Mahumapelo defends Guptas, says there is no such thing as state capture

Supra Mahumapelo, premier and provincial chairman of ANC in North West, has come out in defence of the Guptas’ right to be innocent until proven guilty. Picture: Matshidiso Legwale
Supra Mahumapelo, premier and provincial chairman of ANC in North West, has come out in defence of the Guptas’ right to be innocent until proven guilty. Picture: Matshidiso Legwale

North West Premier Supra Mahumapelo has challenged South Africans to open criminal cases against the controversial Gupta family and to stop confusing corruption with state capture, arguing the latter was nowhere to be found in the country.

Mahumapelo, who is among the government officials who have allegedly met the Guptas – who are accused of state capture – at their Saxonwold house, has called for swift action into allegations involving the family.

Speaking at a service delivery dialogue event held in Potchefstroom earlier today, Mahumapelo said: “I want a day on which (Guptas) are going to be charged and found guilty in a court of law ... so far it is just social media, newspapers, press conferences, Liliesleaf Farm and so on (but) no court of law has found anybody guilty.”

While a number of institutions have already cut ties with Gupta-linked businesses amid a cloud hanging over the family, Mahumapelo said his government was not about to follow suit.

“The day (the Guptas) are found guilty, that’s the day we’ll completely disassociate the North West government from them,” he said.

He warned that, if not handled well, the Gupta issue may become racial.

“These matters of the Guptas, if we’re not careful, it may end up becoming an anti-Indian crusade because some of the people when they are angry they say ‘we can’t allow an Indian family to come here and take our wealth’. So it means we’re not dealing with the substance, we’re dealing with race,” he said.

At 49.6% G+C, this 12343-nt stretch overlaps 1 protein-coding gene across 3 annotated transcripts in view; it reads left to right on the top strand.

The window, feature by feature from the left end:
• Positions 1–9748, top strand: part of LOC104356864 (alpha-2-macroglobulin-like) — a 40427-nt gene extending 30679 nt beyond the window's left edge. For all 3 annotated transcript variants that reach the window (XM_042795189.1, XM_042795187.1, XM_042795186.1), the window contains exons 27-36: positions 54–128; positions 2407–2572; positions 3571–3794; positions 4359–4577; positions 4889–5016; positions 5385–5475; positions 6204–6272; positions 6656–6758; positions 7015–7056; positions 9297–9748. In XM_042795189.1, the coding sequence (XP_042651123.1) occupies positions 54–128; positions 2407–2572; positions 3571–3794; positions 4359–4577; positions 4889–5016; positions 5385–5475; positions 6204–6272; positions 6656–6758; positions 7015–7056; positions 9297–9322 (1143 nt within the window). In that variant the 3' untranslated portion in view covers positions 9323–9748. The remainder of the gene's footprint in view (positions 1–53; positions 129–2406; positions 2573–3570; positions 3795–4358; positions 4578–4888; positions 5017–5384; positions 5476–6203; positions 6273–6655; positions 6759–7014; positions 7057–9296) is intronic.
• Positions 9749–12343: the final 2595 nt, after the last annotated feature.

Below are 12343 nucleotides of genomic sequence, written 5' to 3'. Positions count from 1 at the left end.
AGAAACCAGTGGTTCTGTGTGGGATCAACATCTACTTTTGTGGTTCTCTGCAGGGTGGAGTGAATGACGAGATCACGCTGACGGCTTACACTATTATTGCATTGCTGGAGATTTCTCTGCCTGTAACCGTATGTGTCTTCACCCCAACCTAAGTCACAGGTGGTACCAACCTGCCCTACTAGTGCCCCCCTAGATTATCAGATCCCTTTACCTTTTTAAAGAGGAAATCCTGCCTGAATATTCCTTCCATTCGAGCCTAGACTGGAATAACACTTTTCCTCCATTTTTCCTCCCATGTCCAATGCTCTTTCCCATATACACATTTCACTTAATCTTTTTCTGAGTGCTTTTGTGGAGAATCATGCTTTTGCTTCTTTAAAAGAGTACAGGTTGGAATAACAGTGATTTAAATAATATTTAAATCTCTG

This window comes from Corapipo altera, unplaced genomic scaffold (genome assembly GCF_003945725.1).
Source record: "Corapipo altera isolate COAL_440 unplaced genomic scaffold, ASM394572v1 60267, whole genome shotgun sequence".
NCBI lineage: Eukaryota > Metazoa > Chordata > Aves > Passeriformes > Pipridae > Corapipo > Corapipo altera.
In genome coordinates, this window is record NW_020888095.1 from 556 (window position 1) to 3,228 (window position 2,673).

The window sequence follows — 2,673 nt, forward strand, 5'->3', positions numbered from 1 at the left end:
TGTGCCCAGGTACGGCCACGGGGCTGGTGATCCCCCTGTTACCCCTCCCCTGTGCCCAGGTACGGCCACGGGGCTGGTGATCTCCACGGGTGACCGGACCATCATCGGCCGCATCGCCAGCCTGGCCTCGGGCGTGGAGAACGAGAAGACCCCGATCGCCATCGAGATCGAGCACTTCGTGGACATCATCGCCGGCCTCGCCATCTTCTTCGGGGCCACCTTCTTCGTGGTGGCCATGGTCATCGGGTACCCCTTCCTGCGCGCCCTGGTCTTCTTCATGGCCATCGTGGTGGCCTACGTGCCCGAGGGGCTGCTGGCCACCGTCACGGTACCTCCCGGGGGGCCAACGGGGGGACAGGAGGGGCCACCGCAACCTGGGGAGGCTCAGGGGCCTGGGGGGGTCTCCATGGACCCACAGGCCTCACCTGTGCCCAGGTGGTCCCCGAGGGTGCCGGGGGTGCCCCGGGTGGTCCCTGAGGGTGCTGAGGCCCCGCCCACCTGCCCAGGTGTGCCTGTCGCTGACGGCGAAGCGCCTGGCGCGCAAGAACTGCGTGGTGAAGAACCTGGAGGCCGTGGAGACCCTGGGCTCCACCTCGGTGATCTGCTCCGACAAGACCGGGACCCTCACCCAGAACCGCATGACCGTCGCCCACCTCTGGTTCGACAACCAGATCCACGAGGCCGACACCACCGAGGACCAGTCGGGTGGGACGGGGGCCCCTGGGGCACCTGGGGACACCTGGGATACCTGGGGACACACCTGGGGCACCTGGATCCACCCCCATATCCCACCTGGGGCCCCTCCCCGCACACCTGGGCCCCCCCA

Mahumapelo called for wheels to start rolling on the recommended judicial commission that will look into allegations raised in former Public Protector Thuli Madonsela’s State of Capture report.

“I hope the Gupta matters can be dealt with quickly (and) that the judicial commission must sit. But remember it is not called a Gupta judicial commission ... it is a judicial commission to deal with allegations that are there so everybody can go deposit their issues and the law can take its course,” Mahumapelo said.

While the report strongly suggested that there was state capture, Mahumapelo begged to differ saying people should rather refer to it as allegations of corruption.

“The state is the judiciary, Parliament and the executive (and) if you say the Guptas have captured the state you mean they are controlling the judiciary, including Chief Justice Mogoeng Mogoeng and the Constitutional Court; they’re controlling Parliament and the executive including committees,” he said.

“I don’t know why, if people want to talk about corruption, they don’t become brave and confront the issue of corruption and say ‘we suspect Guptas are corrupt and must be investigated for corruption’. Leave the capture of state, I think that analogy is wrong.”

The ANC chairperson in the North West, who has over the years earned himself a dominant spot among staunch supporters and defenders of President Jacob Zuma, emphasised over and over that corruption existed but not state capture.

“So deal with corruption ... don’t bring some new thing called state capture,” he said.

“The fact that (Guptas) are seen to be having a closer proximity with the president through his son (Duduzane Zuma) doesn’t mean that they are above the law. All these people who make noise about the Guptas, can you go to the courts, please.”

Mahumapelo said until the highest court in the country was captured, then there was no state capture in South Africa.

“Questions must be asked on whether decisions taken by Mogoeng are influenced by the Guptas. If they are, then he is captured by the Guptas. If not, then there is no state capture.”

He added that if the police “must go to Saxonwold (Guptas’ home) to raid there, what is stopping them? Somebody must open a case.”

But until that time the Guptas must be given the benefit of the doubt.

“The Guptas must be dealt with if they are found to be on the wrong side of the law and there must be no mercy on them,” Mahumapelo said.


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